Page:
Valve is Destroying the Game Industry

Valve is single-handedly leading the way to the ruination of the game industry.

One of (if not the) primary function of their Steam platform was to prevent, or at least reduce, software piracy of video-games. However, not surprisingly, Steam did little to reduce piracy and a different function ended up gaining a lot of momentum and is destroying video-games.

A big selling point of Steam is that developers can get their games out to users faster and easier and release patches and updates to users faster and easier. While this seems like a good thing, it is actually hugely detrimental.

In the old days of programming, you had to spend time designing your software, then more time writing it, then testing and debugging it until it was as good as possible. Then you would release it to manufacturing to be written to disks/discs, shipped to stores, and sold to customers. The users would then use it, and sometimes find problems or shortcomings. Developers would then gather these reports and requests and roll them up into an update or full upgrade and repeat. This would happen once in a while and would make it worthwhile to upgrade to a newer version because there were a lot of fixes, changes, and enhancements. (The same was true for hardware.)

Now look at how things are today with Steam. Developers write a half-baked game with a massive quantity of bugs and missing features, then rush it out the “door” (i.e., publish it to Steam) to get it to gamers as fast as possible. They have no qualms about doing this because they can just fix/complete the game after release by posting bug fixes every few days to Steam and releasing the features they cut to get it out fast as “downloadable content” (often for more money).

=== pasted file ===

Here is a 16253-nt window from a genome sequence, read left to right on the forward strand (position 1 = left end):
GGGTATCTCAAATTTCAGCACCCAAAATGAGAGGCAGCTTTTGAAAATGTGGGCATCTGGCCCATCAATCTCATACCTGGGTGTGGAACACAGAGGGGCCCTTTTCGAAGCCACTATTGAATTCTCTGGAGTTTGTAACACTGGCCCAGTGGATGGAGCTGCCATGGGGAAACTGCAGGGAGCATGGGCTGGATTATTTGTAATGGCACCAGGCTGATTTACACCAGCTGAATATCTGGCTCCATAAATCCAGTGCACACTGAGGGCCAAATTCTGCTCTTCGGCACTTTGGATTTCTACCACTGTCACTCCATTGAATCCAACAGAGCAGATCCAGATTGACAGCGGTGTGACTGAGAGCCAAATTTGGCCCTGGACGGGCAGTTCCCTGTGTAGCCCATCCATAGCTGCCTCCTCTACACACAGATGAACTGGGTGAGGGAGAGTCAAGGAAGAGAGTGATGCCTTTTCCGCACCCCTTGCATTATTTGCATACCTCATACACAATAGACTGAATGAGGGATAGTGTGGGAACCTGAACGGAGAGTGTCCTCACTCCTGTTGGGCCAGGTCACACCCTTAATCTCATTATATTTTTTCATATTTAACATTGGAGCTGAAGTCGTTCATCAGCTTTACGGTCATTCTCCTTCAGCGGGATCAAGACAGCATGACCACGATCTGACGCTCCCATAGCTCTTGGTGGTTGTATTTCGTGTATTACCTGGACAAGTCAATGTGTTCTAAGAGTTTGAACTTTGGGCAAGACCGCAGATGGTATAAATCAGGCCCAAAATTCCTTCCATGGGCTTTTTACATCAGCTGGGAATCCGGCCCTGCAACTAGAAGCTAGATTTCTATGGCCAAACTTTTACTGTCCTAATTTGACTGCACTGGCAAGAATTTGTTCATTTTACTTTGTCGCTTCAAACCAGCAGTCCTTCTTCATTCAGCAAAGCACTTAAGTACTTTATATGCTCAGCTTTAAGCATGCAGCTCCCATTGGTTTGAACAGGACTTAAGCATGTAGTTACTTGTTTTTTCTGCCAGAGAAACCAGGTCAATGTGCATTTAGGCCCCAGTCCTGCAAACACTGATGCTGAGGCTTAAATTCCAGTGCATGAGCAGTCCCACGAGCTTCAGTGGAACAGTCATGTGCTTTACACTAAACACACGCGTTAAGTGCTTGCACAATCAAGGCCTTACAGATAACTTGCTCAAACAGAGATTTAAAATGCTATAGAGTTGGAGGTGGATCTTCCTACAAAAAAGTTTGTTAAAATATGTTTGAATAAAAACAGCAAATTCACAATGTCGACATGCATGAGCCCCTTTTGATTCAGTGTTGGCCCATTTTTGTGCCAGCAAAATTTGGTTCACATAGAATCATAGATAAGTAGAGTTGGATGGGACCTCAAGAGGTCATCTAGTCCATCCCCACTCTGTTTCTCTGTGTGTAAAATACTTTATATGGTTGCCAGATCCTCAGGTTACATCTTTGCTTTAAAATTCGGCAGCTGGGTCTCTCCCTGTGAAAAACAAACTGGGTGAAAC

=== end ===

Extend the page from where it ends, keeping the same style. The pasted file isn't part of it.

This is terrible programming practice. Not only does it encourage sloppy, lazy programming, but it costs the users tremendously. Users frequently have to keep paying for things that should have been included, they have to constantly use monumental amounts of their own bandwidth to get patches that seem to grow ever larger (don’t even get me started on the unacceptably large size of games these days), and the actual quality of the games (in all areas) just keeps going down.

Another horrible consequence of Steam is a part of its anti-piracy mechanisms. It requires an Internet connection to let you play most of the time which of course is undesirable, but because of this design, it means that they perform a server check on the game license. While the server check can (and has) be hacked, it means that you cannot buy or sell used games. In the old days, you could sell your old games (whether to buy new games, buy your children winter clothing, or to pay for your mother’s surgery). You could also buy used games for cheap if you could not afford them when they were new and expensive. Now, however, you have to create a Steam account to activate the game (even if you bought it on DVD), and the game then gets locked to that account, so you cannot buy or sell them. This is absolutely unacceptable in every way.

Imagine if Ford designed their cars and titles such that you were not allowed to sell or even give your car away. You would be stuck with it forever and never able to buy a used car, which means that anyone who is not rich would be locked out forever.

Just because they made Half-Life does not make them good. Valve is bad and is destroying the game industry. Users need to stop supporting Valve and Steam. Unfortunately, that will not happen. People may be angry and may even intend to boycott stuff, but the truth is that they won’t; the ones that can afford new games, will just buy them when they come out no matter how mad they may be.

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